Like I said, I lost a piece of my heart to this book and these words.

Friday, September 22, 2017

The Bake-Off by Beth Kendrick

Reviewed by Christy H
            I picked up Beth Kendrick’s The Bake-Off for two reasons. 1.) I needed something light after reading a couple of heavy books in a row. 2.) I am obsessed with baking competition shows. Specifically the "Great British Baking Show" (or "Great British Bake Off" in the UK) and its American counterpart, as well as the Food Network’s Baking Championship series which includes a Holiday, Kids, and Spring edition.  I don’t know what it is but I find them so engaging and relaxing. And it helps that the contestants are almost always nice and helpful to one another.
            In The Bake-Off two sisters enter a brand sponsored competition in the hopes of taking home the prize money for their grandmother’s recipe for szarlotka – essentially a Polish apple pie. Amy, the married older sister, is there to appease their beloved grandmother and take advantage of a kid-free zone. Linnie, the child prodigy turned ne’er-do-well, has entered solely for the shot at the prize money which she desperately needs. Right away there are obstacles.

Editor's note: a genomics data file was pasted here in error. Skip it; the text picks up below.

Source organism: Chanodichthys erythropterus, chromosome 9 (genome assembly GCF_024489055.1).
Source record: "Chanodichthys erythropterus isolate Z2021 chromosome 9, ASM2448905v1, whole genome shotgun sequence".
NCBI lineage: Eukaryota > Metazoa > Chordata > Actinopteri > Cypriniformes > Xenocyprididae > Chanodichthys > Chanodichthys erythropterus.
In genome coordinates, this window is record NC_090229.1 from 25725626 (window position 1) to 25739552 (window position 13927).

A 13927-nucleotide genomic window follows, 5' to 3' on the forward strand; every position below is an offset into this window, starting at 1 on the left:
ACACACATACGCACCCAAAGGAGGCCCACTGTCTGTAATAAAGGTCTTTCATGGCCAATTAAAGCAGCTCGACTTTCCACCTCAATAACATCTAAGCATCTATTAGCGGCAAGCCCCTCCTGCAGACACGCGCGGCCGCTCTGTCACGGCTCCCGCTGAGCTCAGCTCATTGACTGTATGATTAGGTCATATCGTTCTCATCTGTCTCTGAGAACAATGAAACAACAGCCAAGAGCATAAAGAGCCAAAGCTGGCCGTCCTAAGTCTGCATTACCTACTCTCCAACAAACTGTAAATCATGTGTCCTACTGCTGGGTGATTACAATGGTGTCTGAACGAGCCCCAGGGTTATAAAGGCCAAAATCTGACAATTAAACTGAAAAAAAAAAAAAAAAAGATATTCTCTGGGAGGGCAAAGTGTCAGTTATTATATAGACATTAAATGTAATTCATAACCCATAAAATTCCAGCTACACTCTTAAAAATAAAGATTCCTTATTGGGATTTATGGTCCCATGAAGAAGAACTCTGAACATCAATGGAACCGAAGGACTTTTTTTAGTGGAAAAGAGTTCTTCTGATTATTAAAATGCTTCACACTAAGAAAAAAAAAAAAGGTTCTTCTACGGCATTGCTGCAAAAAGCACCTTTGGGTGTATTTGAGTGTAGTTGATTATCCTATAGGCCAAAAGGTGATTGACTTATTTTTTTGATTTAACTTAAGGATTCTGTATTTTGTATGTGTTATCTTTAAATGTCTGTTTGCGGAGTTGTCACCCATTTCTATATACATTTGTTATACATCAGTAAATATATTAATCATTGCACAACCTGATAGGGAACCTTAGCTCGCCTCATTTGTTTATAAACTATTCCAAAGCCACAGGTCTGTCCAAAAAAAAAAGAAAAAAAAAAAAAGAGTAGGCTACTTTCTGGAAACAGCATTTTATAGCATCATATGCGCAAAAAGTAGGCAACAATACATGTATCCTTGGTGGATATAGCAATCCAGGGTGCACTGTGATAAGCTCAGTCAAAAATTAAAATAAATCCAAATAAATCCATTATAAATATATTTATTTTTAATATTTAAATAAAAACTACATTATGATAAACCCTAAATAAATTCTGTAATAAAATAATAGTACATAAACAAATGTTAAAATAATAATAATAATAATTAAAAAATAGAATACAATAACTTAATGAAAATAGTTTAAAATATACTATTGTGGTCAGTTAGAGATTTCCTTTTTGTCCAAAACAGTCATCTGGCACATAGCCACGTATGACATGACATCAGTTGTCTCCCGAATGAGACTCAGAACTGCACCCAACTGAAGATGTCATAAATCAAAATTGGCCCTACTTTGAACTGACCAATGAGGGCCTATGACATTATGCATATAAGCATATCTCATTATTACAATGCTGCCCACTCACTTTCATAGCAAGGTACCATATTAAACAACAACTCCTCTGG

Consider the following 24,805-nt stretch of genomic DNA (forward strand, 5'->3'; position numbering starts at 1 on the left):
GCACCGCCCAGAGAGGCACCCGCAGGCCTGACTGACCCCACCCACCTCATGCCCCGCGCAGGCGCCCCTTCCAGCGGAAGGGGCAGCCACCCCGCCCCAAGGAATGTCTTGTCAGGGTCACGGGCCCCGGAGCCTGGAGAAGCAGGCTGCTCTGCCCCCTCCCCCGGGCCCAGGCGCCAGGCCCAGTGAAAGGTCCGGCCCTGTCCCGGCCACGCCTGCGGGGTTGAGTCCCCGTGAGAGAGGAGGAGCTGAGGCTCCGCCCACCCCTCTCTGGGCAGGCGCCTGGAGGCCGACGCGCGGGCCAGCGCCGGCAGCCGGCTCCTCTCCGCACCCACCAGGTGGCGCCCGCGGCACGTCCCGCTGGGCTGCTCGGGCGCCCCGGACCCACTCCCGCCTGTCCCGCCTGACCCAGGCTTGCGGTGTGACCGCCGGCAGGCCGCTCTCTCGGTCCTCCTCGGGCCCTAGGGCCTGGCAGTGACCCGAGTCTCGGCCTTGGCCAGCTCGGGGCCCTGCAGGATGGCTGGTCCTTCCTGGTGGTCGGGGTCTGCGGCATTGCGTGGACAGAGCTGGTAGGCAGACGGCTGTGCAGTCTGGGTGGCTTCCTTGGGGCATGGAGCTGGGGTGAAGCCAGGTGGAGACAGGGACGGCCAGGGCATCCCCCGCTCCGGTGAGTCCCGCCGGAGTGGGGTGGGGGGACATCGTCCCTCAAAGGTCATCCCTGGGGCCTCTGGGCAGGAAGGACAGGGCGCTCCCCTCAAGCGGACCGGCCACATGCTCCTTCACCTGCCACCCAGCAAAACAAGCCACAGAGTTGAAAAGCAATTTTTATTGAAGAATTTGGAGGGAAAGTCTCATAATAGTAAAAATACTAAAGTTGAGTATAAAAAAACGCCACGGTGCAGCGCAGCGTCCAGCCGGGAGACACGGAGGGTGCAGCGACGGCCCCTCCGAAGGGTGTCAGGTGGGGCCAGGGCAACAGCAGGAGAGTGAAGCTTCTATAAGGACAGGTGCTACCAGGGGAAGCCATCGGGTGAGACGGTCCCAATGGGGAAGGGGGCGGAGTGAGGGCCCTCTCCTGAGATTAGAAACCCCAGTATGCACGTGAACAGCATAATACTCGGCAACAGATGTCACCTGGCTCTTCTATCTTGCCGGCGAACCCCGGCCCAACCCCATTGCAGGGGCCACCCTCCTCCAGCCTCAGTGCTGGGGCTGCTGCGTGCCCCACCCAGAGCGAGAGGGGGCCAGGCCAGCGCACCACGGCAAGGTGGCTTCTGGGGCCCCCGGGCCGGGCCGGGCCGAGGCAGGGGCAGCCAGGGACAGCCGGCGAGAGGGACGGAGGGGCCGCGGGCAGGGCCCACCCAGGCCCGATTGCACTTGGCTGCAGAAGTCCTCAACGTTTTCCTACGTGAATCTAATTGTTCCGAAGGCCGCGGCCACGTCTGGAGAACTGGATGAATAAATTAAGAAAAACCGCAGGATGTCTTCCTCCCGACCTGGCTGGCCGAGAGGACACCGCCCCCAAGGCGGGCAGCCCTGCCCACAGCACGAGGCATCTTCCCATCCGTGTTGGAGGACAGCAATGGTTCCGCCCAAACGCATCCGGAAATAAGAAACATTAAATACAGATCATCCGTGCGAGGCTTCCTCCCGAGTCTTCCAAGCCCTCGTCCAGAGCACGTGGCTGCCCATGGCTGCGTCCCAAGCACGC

Amy and Linnie haven’t spoken to each other in years because of something Linnie did as a teen. Neither sister particularly knows how to bake. And to make matters worse their Grammy warns them of the ruthless repeat champions Ty and Tai – a married couple who will stoop to sabotage to win. So much for friendly competition!
            Kendrick’s book was predictable but fun. Some of the situations become over the top wacky but it never really loses its charm. I loved the sister storyline, and while I was partial to the “fun sister” Amy, Linnie is interesting as well. She’s very analytical about everything, and I enjoyed her scientific breakdown of baking. Kendrick even includes recipes for the two main dishes featured in the novel. I’m glad I read it, and when my baking shows aren’t airing I think I’ll hunt down more baking themed books in the future to get my fix.